One of my favorite historians/podcasters, Mary Mahoney, gave a Zoom talk recently about bibliotherapy: the idea that reading can be healing. (In essence, the academic term for finding the right book for your experience at just the right time.) I wish I had a story like that to recommend this month, but alas, I have no new epiphanies to share. August involved a lot of comfort re-reads as I dug through all the books I had stored at my parents’ house (we drove to see them and the mountains for a few weeks, keeping our bubble as safe as possible). But revisiting a book can be therapeutic, too; it’s a chance to see how you’ve changed, even as the words on the page have stayed exactly the same. To measure yourself against the faded pencil marks on the wall and discover that you have somehow grown taller and, hopefully, wiser.
Many books that I felt and loved deeply at one time I see and critique in different ways now. My relationships to them may not be as straightforward any more, but I appreciate these slow revelations because this is how we grow and learn to accept the complexity of conflicting thoughts and feelings. Epiphanies are great and all, but most of the work of change is a slower, quieter process of simultaneously wearing down old ideas and building up new ones.
Bibliotherapy is part of this process: recognizing yourself in others, in stories, can be healing and essential. As Joan Didion said, “We tell ourselves stories in order to live.” But as Mary Mahoney added, “Books have never been the sole cure for anything, ever.” Perhaps that’s why I don’t like thinking of books and stories as a prescription. To me, they’re more like food: vital for survival, but imbued with (and for) infinite tastes. I recommend books not because I think they will cure someone of their particular issues, but because this particular experience, this flavor, is truly exquisite. Almost any food or story will keep you alive, but only some will nourish you.
In reading/telling stories and passing them on, we keep nourishing ourselves and others, learning how to live, relate, die, and repeat. I can’t tell you if there’s an ultimate point to it all, but it does seem to ease the regular and irregular pains of life. And anyway, I’m not here to tell you what the point of life is. I’m here to recommend a book.
Heart Berries, Terese Marie Mailhot
Even though it’s only been a year or two since I first read Heart Berries, I wanted to revisit it because it’s such a deeply felt narrative. If you’re ready to feel the raw honesty of someone articulating their deepest-felt thoughts and emotions, I can’t recommend this book enough. Mailhot cuts to the heart of, among other things: power, grief, identity, mental health, class, race, inter-generational trauma, dysfunctional parenting, abuse, and the intimate devastation of relationships. Speaking of holding complex feelings.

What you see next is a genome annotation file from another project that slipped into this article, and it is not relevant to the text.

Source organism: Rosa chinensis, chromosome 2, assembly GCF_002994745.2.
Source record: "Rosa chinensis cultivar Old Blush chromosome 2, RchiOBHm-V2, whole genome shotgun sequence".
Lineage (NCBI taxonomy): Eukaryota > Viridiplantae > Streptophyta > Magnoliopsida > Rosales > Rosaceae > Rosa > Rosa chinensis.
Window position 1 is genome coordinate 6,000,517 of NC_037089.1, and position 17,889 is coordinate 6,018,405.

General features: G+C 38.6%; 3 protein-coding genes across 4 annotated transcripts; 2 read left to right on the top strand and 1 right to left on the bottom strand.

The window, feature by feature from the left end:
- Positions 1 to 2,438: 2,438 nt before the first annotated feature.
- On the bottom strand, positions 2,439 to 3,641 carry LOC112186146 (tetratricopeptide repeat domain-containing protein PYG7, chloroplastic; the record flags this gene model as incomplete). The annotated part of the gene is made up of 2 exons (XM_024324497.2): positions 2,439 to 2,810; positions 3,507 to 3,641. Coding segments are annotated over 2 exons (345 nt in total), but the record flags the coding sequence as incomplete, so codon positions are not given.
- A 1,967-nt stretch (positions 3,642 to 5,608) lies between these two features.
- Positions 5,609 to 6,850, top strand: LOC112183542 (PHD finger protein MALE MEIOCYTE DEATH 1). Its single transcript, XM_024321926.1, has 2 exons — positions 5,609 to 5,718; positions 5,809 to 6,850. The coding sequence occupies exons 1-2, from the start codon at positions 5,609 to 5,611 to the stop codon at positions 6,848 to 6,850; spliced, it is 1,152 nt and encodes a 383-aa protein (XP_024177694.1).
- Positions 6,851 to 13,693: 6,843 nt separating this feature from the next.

Heart Berries is an intense, poetic memoir in which Mailhot examines her life and relationships through her experience of mental illness and its treatment. The narration swings between time and place but is woven together beautifully, reflecting the real-life jumble of memory and emotion evolving over time. Mailhot’s voice is clear and unsparing, never maudlin (it annoys me when people assume that an emotional memoir must be morose). I kept pausing to chew over powerful lines, though her storytelling kept on moving unrelentingly.
When I first read it, I was drawn to Mailhot’s perceptions of her illness’ impact on others and her observations in an inpatient institution. I cracked up over the lines: “I go to group therapy. It is quite intense, because holy shit there are a lot of women in the group who can articulate why they are here.” This time, I found I had tugged out more quotes about power, grief, and inter-generational trauma. (“She knew that [story] was my power, and she knew women need their power honed early, before it’s beaten out of them by the world.”) As an Indigenous woman from Seabird Island Band, Mailhot’s observations on power dynamics are incredibly salient. While I’m not qualified to delve into the Native issues she grapples with in the book, I can say that her expressions of the effects of centuries of trauma and erasure are raw, relatable, and essential. Which also serves pretty well as a summation of this book.
If you like it:
Try In the Dream House, Carmen Maria Machado’s memoir of her abusive relationship that I devoured earlier this year. I’ve admired Machado’s work since her short story collection; this is yet another fantastic mix of the Gothic and the real that draws vital attention to the existence of abuse within queer relationships. The way she structures it, moving from room to room in a house, building the horror of discovery in a place that is supposed to be safe, is brilliant.
If you don’t:
Bibliotherapy does not require memoir; fiction has also taught me an incredible amount, but it’s harder to recommend ‘therapeutically’ without knowing someone’s tastes and experiences. (Do you need to sob over a story of heartbreak, or do you need to come to terms with aging and decades of family drama? You tell me.) If you’re looking for something more upbeat that still teaches you how to grapple with universal problems like family, money, class, and human imperfection, I recommend the deeply funny and fast-paced Nothing to See Here, by Kevin Wilson. It’s about twins who spontaneously combust when they get angry and their caregiver who has to literally put out their fires without stamping out their spirit.
Things I’ve written lately: